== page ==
steaming

Wednesday, July 20, 2011 – Filed under: kid friendly,kids,summer ::

It’s been a little bit a lot like an oven outside these days. And holding a baby is like holding an oven. So that’s an oven in an oven. Sort of. Mostly, I’m trying to savour and store away the warmth for those long winter days. And watch my little ones delight in it.

My bigger one built ice block towers with salt – it took longer than we thought for them to melt.

And my little one revelled in bare skin and sun, and endless food :)

Tomorrow I’ll share our new (super economical¬† + quite delightful) water table with you. Have a great day!

picnicking

Friday, June 10, 2011 – Filed under: picnic blankets,seasonal,SewnNatural,summer ::

Our gingham cotton, all-natural picnic blankets are some of our most popular summer sellers. So this year we decided to make up some rainbow colored gingham napkins too – for a picnic or a backyard supper or even a summer supper table inside.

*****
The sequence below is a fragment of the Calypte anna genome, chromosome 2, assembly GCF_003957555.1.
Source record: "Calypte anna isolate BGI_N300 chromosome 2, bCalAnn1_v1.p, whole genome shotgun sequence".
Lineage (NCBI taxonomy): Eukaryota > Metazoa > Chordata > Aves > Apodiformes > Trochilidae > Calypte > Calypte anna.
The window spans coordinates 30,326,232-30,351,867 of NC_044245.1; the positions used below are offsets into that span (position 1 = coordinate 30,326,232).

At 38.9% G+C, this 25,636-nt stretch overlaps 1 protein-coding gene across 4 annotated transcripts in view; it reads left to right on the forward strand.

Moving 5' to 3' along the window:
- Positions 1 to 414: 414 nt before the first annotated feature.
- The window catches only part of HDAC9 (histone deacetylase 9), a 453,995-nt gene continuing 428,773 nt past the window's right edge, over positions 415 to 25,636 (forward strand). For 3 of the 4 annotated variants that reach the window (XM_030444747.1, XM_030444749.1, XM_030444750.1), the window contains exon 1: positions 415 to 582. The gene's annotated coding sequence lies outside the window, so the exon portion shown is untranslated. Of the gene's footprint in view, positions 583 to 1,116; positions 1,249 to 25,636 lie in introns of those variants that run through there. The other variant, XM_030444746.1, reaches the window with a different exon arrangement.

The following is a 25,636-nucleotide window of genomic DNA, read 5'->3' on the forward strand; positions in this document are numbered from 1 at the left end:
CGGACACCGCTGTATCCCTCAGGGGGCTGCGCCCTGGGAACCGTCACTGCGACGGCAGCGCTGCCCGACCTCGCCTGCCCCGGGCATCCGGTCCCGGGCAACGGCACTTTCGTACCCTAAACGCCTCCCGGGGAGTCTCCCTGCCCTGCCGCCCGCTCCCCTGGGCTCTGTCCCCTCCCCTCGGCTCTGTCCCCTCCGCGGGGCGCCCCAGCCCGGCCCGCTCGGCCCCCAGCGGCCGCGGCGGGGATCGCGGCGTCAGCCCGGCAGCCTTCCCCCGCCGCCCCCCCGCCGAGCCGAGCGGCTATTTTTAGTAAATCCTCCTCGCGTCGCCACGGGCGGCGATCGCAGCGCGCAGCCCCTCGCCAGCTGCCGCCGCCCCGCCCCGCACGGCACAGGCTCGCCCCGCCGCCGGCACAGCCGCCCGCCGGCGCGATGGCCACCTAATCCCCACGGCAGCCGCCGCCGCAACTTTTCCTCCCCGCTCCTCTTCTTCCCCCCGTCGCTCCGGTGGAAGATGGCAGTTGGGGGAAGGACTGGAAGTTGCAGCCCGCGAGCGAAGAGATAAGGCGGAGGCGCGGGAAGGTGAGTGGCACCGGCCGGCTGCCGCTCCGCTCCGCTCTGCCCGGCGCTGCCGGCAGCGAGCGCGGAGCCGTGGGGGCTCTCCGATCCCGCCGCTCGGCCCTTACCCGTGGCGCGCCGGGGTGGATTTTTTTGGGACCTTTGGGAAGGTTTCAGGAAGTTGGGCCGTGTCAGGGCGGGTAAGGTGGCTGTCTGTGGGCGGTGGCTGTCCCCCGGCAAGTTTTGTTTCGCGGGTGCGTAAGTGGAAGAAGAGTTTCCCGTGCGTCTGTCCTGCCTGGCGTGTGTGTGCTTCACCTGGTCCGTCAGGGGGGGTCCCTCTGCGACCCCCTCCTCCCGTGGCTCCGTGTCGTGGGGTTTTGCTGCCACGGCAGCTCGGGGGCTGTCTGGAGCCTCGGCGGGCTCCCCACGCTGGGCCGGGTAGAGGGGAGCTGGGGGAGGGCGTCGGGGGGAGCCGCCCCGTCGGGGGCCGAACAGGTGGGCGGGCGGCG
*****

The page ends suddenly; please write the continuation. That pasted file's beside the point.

With such a short, sweet summer season around here (is it already June?) – we need all the alfresco time we can get.

What are your favorite picnic pack-ables? Favorite picnic recipes? Treats? I think this summer we’re going to be doing lots of picnics, where we can combine some of our favorite things right now – eating, sunning and staring at one sweet boy.

alabaster sea stones

Saturday, August 21, 2010 – Filed under: children,collecting,kids,natural,natural. toys. kids,ocean,stones,summer ::